Tuesday, 11 September 2012

Consultant Psychiatrist Dr Graham George

President
ACT Civil and Administrative Tribunal
Level 4, 1 Moore Stree
Canberra City ACT 2601

Dear Sir/Madam

Re: Alexander Marcel Andre Sebastian Barker Bailiff DOB 25 August 1970

Thank you very much for asking me once again to do a psychiatric assessment on Alexander Bailiff whom I have seen on numerous occassions for eithier psychiatric assessment or a Fitness to Plead assessment in relation to court charges. I am including in this report my most recent report on Mr Bailiff dated 29 April 2011 and another dated 7 August 2009.

On this occassion, Mr Bailiff was seen at the Alexander Maconochie Centre in an interview room. He was cooperative during the interview and understood the implications of the assessment. He was aware he was once again seeing a psychiatrist.

I acknowledge I have read the Expert Witness Code of Conduct in Schedule 1 of the Court Procedure Rules 2006 and I agree to be bound by it.

Because  of the fact I have seen Mr Bailiff on many occassions previously and reviewed copious file material on him, I have not reviewed that particular iinformation on this occassion. I believe that I first saw Mr Bailiff for a psychiatric assessment in 2002 when I was asked to give a second opion on that occassion. He presented as somewhat of a diagnostic dilemma and his diagnosis was somewhat uncertain.

However, review of the material at that time tended to indicate that he had an organic mental disorder secondary to a brain injury when he was a child and this brian injury was a direct result of being involved in a motor vehicle accident whereby his sister had died. [Vanessa Camille Bayliss]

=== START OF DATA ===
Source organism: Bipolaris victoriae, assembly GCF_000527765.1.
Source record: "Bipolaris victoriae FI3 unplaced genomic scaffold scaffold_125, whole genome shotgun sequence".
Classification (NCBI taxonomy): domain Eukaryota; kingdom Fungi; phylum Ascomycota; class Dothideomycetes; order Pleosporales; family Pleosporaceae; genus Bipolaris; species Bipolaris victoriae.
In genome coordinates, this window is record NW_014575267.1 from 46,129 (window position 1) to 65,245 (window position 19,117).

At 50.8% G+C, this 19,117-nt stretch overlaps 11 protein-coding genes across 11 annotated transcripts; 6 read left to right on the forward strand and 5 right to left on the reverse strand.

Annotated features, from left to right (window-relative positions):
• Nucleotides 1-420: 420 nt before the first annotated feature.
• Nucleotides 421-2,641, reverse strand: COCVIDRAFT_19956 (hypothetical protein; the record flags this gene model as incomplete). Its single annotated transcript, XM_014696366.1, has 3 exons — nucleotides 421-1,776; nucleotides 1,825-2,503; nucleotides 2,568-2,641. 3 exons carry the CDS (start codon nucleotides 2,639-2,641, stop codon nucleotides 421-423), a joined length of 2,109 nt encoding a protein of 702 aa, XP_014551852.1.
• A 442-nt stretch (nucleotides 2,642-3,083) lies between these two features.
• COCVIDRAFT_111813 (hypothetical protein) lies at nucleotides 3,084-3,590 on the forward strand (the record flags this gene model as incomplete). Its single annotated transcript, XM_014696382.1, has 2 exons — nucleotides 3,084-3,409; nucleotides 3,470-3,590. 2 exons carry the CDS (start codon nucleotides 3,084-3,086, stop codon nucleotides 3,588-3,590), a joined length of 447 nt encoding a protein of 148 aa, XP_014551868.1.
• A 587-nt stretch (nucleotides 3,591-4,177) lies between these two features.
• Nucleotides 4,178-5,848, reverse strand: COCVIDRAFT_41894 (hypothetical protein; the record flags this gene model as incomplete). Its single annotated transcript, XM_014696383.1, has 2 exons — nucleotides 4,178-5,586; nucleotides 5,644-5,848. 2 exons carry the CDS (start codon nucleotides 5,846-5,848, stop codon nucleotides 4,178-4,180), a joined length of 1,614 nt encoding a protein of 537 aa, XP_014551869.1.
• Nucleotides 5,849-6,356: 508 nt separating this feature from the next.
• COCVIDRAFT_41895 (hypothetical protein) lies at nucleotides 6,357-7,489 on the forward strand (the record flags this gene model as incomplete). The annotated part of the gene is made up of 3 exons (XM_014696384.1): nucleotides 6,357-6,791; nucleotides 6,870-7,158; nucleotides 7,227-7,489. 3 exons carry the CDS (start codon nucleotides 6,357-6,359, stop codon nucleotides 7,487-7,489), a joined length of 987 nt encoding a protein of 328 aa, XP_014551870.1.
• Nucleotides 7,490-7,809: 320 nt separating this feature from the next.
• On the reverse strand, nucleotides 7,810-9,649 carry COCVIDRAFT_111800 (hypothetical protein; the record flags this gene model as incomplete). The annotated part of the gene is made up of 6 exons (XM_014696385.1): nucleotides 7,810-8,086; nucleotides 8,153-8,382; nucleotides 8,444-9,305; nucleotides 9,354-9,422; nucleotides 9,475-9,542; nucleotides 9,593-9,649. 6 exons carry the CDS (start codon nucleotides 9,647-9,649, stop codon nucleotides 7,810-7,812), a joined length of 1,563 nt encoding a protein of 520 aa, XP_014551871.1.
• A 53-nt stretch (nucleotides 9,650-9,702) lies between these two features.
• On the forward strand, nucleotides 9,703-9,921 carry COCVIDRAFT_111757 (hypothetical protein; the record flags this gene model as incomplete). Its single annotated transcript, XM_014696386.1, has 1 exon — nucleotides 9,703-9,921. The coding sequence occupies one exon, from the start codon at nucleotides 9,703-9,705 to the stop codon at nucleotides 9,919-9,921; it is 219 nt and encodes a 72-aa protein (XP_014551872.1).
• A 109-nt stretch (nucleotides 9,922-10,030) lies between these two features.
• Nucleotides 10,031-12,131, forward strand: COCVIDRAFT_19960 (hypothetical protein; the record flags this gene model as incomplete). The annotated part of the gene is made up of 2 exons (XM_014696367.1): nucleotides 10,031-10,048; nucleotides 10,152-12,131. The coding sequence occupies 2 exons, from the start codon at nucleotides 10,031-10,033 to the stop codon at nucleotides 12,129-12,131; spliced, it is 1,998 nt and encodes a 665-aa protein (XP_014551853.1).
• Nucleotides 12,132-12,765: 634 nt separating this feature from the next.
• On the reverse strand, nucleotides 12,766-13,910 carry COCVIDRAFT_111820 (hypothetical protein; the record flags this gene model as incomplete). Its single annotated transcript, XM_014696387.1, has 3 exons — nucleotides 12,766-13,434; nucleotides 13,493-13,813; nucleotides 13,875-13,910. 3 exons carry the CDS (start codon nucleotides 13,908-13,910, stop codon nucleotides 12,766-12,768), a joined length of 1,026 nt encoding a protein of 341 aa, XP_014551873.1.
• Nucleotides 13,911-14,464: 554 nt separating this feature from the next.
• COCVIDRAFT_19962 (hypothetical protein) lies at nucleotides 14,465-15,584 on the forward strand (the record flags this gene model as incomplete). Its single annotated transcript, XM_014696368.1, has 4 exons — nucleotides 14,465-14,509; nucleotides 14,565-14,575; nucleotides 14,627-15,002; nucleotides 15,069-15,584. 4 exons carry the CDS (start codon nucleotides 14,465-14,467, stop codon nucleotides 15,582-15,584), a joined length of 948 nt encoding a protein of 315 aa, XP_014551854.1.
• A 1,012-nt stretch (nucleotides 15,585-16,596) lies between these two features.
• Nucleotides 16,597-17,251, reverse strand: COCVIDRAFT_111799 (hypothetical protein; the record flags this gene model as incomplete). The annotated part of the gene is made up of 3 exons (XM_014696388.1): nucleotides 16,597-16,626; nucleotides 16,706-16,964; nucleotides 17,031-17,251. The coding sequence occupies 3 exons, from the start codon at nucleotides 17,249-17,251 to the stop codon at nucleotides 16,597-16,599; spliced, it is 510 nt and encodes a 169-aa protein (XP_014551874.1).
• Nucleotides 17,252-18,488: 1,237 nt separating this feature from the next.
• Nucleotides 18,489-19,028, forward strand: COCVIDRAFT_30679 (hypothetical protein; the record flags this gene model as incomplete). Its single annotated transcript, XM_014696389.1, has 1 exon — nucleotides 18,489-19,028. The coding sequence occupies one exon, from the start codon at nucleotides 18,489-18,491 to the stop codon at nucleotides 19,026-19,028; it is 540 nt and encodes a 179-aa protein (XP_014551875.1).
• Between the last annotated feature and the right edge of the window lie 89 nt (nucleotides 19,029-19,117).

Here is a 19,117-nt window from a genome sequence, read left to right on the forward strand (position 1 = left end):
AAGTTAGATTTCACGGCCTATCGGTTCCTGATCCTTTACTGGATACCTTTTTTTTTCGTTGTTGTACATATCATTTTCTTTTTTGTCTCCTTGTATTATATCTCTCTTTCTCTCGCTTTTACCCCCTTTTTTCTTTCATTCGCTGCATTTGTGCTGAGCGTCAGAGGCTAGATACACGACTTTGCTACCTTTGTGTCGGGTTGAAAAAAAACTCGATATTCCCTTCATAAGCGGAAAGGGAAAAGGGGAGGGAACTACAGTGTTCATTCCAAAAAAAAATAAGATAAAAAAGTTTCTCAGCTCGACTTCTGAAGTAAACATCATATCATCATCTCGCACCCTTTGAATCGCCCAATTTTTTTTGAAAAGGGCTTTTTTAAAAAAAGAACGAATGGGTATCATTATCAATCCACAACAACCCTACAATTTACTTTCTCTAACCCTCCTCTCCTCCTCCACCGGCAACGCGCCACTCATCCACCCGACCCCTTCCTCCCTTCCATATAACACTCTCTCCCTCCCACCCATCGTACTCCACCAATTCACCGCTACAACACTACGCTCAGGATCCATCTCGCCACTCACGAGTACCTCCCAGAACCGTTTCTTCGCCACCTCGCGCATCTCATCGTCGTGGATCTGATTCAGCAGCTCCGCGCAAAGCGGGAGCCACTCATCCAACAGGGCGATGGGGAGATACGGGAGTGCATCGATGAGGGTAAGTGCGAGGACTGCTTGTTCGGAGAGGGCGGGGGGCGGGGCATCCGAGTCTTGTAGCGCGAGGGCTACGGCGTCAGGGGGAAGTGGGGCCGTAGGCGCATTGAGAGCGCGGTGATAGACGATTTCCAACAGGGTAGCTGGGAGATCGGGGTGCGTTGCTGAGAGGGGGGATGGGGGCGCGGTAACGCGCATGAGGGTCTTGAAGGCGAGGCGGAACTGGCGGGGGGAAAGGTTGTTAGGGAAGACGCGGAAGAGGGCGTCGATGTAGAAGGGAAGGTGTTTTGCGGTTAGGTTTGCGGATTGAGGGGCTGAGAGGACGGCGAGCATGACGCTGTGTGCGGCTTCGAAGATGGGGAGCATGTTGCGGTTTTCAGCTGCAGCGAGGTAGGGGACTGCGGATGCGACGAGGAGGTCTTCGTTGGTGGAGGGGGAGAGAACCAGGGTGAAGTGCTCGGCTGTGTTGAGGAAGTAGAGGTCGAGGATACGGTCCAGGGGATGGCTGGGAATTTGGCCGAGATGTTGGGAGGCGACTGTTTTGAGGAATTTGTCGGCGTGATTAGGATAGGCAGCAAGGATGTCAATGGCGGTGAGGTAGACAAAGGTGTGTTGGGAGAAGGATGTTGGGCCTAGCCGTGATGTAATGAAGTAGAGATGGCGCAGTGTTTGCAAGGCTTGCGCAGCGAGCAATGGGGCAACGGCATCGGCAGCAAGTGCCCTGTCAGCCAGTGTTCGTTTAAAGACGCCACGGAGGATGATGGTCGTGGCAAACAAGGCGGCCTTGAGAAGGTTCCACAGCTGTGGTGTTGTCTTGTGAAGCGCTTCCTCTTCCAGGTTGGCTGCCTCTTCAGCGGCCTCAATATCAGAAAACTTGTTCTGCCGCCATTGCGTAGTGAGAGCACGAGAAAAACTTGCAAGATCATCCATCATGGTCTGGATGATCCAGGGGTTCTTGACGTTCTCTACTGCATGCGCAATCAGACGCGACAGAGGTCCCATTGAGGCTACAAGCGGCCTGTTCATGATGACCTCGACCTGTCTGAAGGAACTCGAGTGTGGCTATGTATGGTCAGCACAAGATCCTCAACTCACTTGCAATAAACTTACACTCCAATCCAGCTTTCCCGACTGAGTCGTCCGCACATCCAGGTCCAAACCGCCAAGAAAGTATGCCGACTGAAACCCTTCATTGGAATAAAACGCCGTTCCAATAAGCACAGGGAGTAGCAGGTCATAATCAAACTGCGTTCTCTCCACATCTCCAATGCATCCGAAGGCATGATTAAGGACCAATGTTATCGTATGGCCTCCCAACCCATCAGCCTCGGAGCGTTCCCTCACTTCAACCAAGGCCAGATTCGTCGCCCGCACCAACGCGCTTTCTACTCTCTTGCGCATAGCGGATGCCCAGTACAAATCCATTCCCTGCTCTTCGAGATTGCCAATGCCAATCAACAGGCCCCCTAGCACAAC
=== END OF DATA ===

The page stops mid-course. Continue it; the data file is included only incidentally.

Presentation

Mr Bailiff was dressed in prison clothes. He was hygienic in presentation. He was over 180cm in height and probably weighed in the area of 80kg. He had a thin constitution but looked reasonably fit. He had a full beard and wore glasses.

He sat on the short end of the table and spread out in front of him were several documents and letters.
He indicated that these related to his court case and what had occurred in his life recently.

Mr Bailiff did not exhibit any abnormal movements, mannerisms or motor tics, although there was a general sense of agitation associated with his presentation. He did not exhibit any speech impediments of abnormal vocalisations.

He did exhibit marker formal thought disorder. His associations were illogical at times and it was difficult to follow the thread of his conversation. He exhibited tangential thinking and derailment on numerous occasions. He switched between subject matter quite regularly and did not appear to be able to maintain his concentration in order to deliver a logical sequence of ideas. He also exhibited pressure of speech as well as flight of ideas. His conversation included detail that he had been in custody since Christmas Day. He said that over his first five days in remand, he read a 700-page book titled ''What the Bible is All About''. He then said that over the next 14 days he ''read the bible cover to cover.''





Yours sincerely,


Dr Graham George M.B, B.S., F.R.A.N.Z.C.P.
Consultant Psychiatrist

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